Post-mitotic tissue

The predominant ageing mechanism of post-mitotic cells (i.e. neurons, myoblasts and osteocytes) is often thought to be due to the accumulation of damage to DNA, protein and lipids caused by reactive oxygen species (ROS). Since these cells do not divide in tissues and can potentially persist for a lifetime, they are more likely to accumulate damage which may subsequently result in an age-related phenotype. Also, since mitotic cells are mostly found in a non-dividing state in vivo known as quiescence, with very little cell turnover, they could also in some regard be treated similar to post-mitotic cells.

ROS are thought to cause accumulative damage to DNA, protein and lipids, but how and if such damage results in an ageing phenotype still remains unclear. Damage from ROS is thought to be imposed on tissues as we age due to three possible factors:

1) An increase in ROS production.
2) A decrease in antioxidant defences.
3) A failure to repair oxidative damage.

Increase in ROS

Increases in ROS production is thought to be the result of mitochondrial dysfunction which leads to an increase in electrons leaking out of the respiratory chain within the mitochondria as we age (Wei et al, 2001). This increase in ROS is thought to increase damage to genomic DNA, mitochondrial DNA, proteins and lipids. Despite this theory, there appears to be little evidence to suggest that the levels of oxidative stress increases with age. One study however investigated age-induced ROS generation in healthy subjects ranging in age from 20-80 years quantifying ROS production using a chemiluminescence assay (Chaves et al, 2002). Results demonstrated a significant increase of ROS production from 40 years of age suggesting ROS does increase with age. However, little is known about the source of ROS. As mentioned, respiratory chain dysfunction leading to electron leakage is one suggestion.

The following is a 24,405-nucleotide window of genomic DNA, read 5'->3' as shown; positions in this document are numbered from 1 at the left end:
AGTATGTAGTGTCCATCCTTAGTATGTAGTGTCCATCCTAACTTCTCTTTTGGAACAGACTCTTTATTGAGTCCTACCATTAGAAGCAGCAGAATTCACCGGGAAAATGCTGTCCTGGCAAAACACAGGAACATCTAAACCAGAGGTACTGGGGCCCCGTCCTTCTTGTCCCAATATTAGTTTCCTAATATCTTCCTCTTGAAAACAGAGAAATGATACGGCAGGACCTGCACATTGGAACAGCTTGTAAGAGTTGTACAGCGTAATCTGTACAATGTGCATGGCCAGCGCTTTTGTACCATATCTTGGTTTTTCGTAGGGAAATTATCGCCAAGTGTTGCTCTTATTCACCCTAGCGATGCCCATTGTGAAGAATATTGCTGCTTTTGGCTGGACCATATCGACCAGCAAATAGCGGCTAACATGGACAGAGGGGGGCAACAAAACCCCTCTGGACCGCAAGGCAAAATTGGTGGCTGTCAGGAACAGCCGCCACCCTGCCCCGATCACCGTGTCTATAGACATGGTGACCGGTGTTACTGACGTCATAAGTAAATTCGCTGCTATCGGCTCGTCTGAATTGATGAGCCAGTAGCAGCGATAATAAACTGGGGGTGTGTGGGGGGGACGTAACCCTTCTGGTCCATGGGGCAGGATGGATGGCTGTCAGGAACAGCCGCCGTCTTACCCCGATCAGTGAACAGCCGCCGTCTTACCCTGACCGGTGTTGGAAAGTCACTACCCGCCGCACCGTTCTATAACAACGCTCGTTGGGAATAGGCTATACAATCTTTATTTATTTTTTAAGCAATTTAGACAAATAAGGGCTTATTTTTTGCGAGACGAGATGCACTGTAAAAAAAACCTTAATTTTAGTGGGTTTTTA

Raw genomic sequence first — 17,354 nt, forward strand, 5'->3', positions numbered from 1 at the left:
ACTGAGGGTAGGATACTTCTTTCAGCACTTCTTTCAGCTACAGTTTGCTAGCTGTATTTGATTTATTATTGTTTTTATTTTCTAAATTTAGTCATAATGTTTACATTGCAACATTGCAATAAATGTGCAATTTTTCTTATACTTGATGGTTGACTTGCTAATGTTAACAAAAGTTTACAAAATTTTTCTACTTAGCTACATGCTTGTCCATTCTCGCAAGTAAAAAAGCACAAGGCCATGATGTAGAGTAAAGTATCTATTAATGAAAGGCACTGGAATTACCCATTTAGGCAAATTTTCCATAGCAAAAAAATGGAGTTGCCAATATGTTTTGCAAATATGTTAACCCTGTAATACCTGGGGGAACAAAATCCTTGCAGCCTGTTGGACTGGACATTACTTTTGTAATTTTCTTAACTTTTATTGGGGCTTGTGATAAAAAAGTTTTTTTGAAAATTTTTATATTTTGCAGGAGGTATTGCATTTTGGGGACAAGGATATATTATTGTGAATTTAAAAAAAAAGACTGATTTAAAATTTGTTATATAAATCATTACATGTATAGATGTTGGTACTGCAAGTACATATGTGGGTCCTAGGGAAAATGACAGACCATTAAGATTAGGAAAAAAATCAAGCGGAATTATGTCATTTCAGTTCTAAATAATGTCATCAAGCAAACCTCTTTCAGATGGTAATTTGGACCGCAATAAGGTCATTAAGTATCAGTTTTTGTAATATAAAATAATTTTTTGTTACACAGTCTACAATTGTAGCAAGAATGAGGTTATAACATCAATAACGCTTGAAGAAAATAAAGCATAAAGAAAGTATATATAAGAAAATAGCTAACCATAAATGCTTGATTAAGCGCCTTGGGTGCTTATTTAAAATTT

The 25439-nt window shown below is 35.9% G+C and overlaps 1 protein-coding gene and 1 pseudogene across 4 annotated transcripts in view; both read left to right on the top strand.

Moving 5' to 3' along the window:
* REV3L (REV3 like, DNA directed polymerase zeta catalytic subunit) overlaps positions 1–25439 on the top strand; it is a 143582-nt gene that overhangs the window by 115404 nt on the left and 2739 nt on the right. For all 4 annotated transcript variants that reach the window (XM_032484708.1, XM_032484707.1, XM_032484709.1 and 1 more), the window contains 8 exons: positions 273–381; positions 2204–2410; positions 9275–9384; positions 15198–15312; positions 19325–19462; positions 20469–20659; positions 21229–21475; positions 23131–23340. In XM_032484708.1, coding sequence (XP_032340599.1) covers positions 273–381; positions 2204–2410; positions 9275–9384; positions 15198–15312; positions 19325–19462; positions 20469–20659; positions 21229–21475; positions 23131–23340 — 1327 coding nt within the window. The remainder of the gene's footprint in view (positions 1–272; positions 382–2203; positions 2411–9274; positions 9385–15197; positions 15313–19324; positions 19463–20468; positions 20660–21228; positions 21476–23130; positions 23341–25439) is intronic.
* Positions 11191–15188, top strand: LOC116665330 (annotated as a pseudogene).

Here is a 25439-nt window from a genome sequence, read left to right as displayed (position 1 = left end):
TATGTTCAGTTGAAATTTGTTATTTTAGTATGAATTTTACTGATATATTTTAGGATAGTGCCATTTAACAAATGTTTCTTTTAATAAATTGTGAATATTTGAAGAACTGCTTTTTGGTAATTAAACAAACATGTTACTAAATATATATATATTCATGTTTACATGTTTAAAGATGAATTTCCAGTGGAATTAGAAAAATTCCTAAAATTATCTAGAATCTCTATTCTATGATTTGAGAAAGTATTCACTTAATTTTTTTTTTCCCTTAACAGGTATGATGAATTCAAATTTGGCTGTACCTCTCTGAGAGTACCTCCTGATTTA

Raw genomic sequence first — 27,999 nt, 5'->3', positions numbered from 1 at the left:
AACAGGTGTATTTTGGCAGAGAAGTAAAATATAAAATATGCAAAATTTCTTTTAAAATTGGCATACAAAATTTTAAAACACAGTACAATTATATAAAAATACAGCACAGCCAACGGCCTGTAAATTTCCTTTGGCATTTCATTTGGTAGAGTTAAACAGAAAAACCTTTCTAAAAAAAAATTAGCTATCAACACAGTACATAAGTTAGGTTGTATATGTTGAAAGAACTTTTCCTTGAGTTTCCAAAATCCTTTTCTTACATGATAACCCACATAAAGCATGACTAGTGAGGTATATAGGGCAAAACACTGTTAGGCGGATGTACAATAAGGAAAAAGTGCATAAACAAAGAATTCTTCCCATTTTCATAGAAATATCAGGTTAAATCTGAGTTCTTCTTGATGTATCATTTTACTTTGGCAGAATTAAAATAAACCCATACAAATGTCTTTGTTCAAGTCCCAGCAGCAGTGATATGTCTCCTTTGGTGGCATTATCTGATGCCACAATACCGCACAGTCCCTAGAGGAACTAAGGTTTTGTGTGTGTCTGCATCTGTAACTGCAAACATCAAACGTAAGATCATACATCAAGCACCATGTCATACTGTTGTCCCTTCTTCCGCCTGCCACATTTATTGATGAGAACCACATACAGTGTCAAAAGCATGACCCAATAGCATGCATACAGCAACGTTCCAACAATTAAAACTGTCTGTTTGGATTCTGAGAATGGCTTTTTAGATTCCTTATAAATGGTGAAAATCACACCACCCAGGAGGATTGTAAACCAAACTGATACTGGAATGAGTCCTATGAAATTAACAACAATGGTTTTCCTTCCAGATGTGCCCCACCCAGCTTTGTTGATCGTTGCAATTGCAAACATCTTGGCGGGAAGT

With this in mind, a mutator mouse was created to investigate whether the mutations which were introduced in the mitochondrial resulted in mutant mitochondrial proteins that are defective in coupling of oxygen metabolism with ATP causing increased ROS production (Trifunovic et al, 2004, Trifunovic et al, 2005). Results indicated that despite the presence of severe respiratory chain dysfunction, the amount of ROS produced in these mice was normal, no increased sensitivity to oxidative stress-induced cell death was observed and no difference in oxidative damage to protein was seen. This data thus suggests that if ROS does increase with age, it may not be due to respiratory chain dysfunction.

An alternative source of ROS may come from age-dependent up-regulation of the inflammatory response. Inflammation has been implicated in many age-related diseases such as rheumatoid arthritis, osteoarthritis and cardiovascular disease (Licastro et al, 2005). The presence of inflammation is associated with increased ROS production, promoting the destruction of normal tissue (Winrow et al, 1993). This production of ROS during an inflammatory response may also initiate and/or amplify inflammation via the up-regulation of several genes involved in the pro-inflammatory response (Conner and Grisham, 1996). In some instances however, inflammation associated with ageing may result from direct damage from ROS (Chung et al, 2001). It is therefore difficult to determine to determine what come first, the inflammation leading ROS production or ROS production leading to damage leading to an inflammatory response and further ROS production.

One source of inflammation, as discussed later, may come from the presence of senescent cells within tissues which adopt a proinflammatory phenotype. It is hypothesised that the accumulation of senescent cells within tissues contributes to ageing (Hayflick, 1965). As the number of senescent cells increases, so does the intensity of the inflammatory response. In part, this proinflammatory phenotype is thought to damage tissues by the production of ROS.

Another alternative for increase in ROS with age may be due to a reduction in antioxidant defences and/or a decrease in the failure to repair oxidative damage.

1 comment:

Adapt said...

I understand that both the heart and brain are considered to be post-mitotic tissues and that cellular senescence seems to play a greater role in the pathophysiological changes associated with aging and disease in these tissues. What is it about their post-mitotic status that makes them more vulnerable to the effects of cellular senescence compared to say the liver, pancrease or skeletal muscle? Also, how can I reconcile the notion of post-mitotic with the concept of neuroplasticity and BDNF as it relates to the brain. What am I missing?

The main focus of ageing research is to prevent/combat age-related disease and disability, allowing everyone to live healthier lives for longer.